– Guantanamo, how can this be at all justified, to anyone with any sense of justice or what is right. How could the US lock people up without trial, for many years in some cases, without proper legal process. GW Bush has also admitted the existence of secret CIA interrogation camps where they have used ‘water-boarding’, humiliation and other punishments — this is torture and totally unacceptable. Guantanamo should never have been allowed to happen, and should now be closed. If people have commited crimes they should be dealt with in the proper way.

– Palestine, this problem has been allowed to fester. Eight years without any real progress at all. Meanwhile the tit-for-tat violence goes on, with Israel the dominant, brutal force killing thousands of Palestinians and illegally occupying territory, and the terrifying use of suicide bombers from the Palestinians side. And during this time, Hamas have taken over throughout the West Bank and Gaza Strip.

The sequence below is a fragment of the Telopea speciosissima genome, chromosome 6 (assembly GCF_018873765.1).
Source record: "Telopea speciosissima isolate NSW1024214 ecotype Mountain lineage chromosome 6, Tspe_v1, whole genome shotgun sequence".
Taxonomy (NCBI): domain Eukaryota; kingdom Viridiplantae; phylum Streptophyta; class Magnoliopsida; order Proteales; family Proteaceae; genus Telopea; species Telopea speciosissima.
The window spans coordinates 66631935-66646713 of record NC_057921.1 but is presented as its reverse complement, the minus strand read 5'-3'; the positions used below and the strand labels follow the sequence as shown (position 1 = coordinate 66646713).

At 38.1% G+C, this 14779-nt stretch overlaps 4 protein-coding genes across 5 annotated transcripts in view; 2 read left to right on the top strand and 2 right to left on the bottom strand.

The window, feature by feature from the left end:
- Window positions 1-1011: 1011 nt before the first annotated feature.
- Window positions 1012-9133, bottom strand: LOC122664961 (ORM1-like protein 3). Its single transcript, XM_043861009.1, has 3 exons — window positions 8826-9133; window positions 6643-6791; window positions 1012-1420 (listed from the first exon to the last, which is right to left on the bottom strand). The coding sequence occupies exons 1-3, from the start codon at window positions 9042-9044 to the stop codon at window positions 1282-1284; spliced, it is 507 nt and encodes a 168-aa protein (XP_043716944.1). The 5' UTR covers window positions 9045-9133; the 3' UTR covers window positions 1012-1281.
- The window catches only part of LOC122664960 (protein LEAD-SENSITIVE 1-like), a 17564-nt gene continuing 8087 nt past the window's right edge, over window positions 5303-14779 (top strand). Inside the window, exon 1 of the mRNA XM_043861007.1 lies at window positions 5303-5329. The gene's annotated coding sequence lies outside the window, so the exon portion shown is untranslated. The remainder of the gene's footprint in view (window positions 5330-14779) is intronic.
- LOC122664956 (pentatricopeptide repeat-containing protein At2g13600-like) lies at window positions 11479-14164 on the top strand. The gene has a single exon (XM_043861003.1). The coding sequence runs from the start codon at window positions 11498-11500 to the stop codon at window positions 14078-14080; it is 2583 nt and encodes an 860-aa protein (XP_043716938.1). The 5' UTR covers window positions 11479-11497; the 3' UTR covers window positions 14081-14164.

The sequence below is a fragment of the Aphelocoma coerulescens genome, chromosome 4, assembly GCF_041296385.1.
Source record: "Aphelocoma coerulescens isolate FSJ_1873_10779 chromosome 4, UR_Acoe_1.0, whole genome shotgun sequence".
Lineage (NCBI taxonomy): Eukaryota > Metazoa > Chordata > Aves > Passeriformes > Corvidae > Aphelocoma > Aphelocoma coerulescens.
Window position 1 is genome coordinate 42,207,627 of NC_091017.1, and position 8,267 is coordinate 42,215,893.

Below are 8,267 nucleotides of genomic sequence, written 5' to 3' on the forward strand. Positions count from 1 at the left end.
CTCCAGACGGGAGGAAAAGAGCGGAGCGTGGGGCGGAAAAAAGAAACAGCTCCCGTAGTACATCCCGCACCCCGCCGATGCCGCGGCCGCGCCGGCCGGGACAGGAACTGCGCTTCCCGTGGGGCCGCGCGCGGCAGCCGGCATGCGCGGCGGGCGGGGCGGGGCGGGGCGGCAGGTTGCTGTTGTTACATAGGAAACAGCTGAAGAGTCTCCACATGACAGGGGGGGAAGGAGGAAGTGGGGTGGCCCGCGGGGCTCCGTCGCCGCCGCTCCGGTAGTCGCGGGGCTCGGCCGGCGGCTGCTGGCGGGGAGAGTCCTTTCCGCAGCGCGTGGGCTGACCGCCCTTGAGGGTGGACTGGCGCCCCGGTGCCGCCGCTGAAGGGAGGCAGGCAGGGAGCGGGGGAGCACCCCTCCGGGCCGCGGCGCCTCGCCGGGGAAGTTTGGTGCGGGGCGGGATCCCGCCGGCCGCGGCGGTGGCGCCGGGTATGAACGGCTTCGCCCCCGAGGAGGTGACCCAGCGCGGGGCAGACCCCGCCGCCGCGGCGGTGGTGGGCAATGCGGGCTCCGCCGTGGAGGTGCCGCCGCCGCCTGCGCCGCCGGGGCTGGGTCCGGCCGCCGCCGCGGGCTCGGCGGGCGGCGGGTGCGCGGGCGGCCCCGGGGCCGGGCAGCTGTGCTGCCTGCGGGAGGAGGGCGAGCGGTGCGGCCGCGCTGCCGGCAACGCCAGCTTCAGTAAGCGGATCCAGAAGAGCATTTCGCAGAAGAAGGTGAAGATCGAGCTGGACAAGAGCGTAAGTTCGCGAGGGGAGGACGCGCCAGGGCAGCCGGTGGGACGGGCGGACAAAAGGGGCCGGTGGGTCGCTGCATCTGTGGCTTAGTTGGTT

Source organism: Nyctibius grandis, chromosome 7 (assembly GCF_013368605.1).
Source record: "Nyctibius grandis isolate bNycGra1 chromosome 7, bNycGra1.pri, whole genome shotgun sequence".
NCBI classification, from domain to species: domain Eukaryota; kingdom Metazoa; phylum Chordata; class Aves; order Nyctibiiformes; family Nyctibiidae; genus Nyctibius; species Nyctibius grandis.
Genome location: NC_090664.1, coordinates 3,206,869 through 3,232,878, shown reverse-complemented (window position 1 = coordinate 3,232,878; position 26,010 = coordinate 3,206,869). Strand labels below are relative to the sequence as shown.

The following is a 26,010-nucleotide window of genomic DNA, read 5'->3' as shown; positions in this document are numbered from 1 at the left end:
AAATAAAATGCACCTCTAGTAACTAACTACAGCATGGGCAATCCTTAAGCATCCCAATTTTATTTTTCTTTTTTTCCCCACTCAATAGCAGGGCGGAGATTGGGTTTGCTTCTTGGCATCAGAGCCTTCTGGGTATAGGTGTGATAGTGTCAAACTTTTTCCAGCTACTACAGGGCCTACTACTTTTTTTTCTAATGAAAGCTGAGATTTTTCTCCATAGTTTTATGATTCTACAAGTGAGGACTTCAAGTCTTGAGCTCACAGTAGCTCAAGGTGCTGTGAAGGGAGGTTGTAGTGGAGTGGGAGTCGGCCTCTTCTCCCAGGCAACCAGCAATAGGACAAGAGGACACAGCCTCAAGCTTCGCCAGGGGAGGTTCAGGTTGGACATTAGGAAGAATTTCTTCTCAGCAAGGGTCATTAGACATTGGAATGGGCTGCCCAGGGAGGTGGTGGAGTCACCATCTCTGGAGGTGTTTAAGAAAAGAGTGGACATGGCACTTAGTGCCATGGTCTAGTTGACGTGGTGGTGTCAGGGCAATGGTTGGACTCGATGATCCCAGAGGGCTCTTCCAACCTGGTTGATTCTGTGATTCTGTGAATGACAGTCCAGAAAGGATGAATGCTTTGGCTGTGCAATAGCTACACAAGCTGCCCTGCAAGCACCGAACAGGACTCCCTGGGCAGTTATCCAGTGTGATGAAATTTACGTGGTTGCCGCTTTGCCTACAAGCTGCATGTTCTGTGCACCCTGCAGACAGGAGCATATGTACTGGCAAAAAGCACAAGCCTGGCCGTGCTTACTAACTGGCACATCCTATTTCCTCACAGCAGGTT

– Financial crisis and meltdown, and now an almost certain lengthy recession. The markets were not regulated enough, people borrowed too much, spent too much, consumed too much, and now the whole system is busted. The US Trade deficit, plus the cost of bank rescues and final cost of Iraq war leaves the US over $10 trillion in debt. A bankrupt state propped up by foreign money. The consumerist society also needs a major rethink, if we are to avert environmental and social collapse.

– Climate change, very little has been done to decrease CO2 emissions and halt climate change, despite the mounting evidence. Energy and resource use has carried on, and now the earth may be faced with catastrophic, environmental collapse, unless we take dramatic steps to stop the destruction. The US could and should be leading the effort.